Trypsin‐like Serine Proteases and the Evolution of Hematophagy in Mosquitoes

Abstract

Mosquitoes are scourge of humanity because they transmit many diseases during blood sucking. Study on the genes associated with the process of hematophagy will be helpful for studying and controlling mosquito‐borne diseases. Trypsin‐like serine protease family is ubiquitous and evolves dynamically in animals, and plays an important role in the digestion of food. The gene family is expanded significantly in the mosquito genomes, and the expression level of these genes is elevated remarkably after blood meal, particularly these phylogenetically expanded genes. Positive Darwinian selection is considered to drive the evolution and diversification of trypsin‐like serine protease family, which probably contributes profoundly to the hematophagous trait in mosquitoes. The trypsin‐like serine proteases are potential good candidates to study the process of hematophagy in mosquitoes and the control of mosquito‐borne diseases.

Key Concepts:

  • Mosquitoes are scourge of humanity because they transmit many diseases.

  • Trypsin‐like serine protease family plays an important role in the food digestion, and is expanded in the mosquito genomes.

  • The expression level of genes in the family is elevated remarkably after blood meal in mosquito, particularly these phylogenetically expanded genes.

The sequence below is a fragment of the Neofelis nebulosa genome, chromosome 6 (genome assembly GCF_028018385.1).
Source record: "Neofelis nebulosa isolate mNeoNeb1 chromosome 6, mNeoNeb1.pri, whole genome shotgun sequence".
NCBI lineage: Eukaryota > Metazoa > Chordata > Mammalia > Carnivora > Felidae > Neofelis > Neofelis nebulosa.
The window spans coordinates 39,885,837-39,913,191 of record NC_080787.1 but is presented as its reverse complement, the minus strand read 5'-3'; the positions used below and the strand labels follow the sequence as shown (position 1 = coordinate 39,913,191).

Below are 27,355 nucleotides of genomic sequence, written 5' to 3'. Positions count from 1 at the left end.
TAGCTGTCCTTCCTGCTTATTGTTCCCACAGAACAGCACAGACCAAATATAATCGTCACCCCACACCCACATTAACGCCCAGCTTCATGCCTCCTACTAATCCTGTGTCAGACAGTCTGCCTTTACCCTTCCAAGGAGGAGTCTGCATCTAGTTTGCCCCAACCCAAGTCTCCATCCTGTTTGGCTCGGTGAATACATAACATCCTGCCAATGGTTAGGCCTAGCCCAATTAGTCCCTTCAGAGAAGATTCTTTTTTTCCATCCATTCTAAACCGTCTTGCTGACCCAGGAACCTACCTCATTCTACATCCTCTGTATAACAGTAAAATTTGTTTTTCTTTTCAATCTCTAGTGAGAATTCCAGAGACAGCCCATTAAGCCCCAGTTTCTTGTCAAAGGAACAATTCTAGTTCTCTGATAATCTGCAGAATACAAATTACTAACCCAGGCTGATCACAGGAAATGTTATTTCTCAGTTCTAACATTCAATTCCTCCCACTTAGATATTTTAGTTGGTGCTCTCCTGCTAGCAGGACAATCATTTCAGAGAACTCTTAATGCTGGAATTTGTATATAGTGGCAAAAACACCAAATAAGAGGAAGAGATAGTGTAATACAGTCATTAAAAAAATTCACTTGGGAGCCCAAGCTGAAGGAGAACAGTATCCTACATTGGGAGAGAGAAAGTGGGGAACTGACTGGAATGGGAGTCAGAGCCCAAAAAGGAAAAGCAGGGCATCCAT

• Therefore, the expansion of trypsin‐like serine protease family plays an important role in the evolution of hematophagy in mosquito.

Keywords: trypsin‐like serine protease; evolution; hematophagy; mosquito; positive selection; phylogenetic

Figure 1.

Trypsin‐like serine proteases and the evolution of hematophagy in mosquitoes. (1) During the process of hematophagy of mosquitoes, many physiological events are advent, for example changes of gene expression level. (2) Via hematophagy, mosquitoes transmit many diseases, such as malaria, filariasis, dengue and yellow fever. (3) Study on these physiological events and identification of the associated genes will help the investigation on the mechanism and control of mosquito‐borne diseases. (4) Trypsin‐like serine proteases are a group of genes playing an essential role in the digestion of blood meal, and the expression level of these genes are elevated after blood meal. (5) Phylogenetic analysis indicates that the family expands remarkably in the mosquito lineage, which indicates that the evolution of trypsin‐like serine proteases plays a profound role in the evolution of hematophagy in mosquito. (6) The data suggest that trypsin‐like serine proteases may be good candidates to study the mosquito‐borne diseases.

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Holt RA, Subramanian GM, Halpern A et al. (2002) The genome sequence of the malaria mosquito Anopheles gambiae. Science 298: 129–149.

Nene V, Wortman JR, Lawson D et al. (2007) Genome sequence of Aedes aegypti, a major arbovirus vector. Science 316: 1718–1723.

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How to Cite close
Wu, Dong‐Dong, and Zhang, Ya‐Ping(Jan 2011) Trypsin‐like Serine Proteases and the Evolution of Hematophagy in Mosquitoes. In: eLS. John Wiley & Sons Ltd, Chichester. http://www.els.net [doi: 10.1002/9780470015902.a0022880]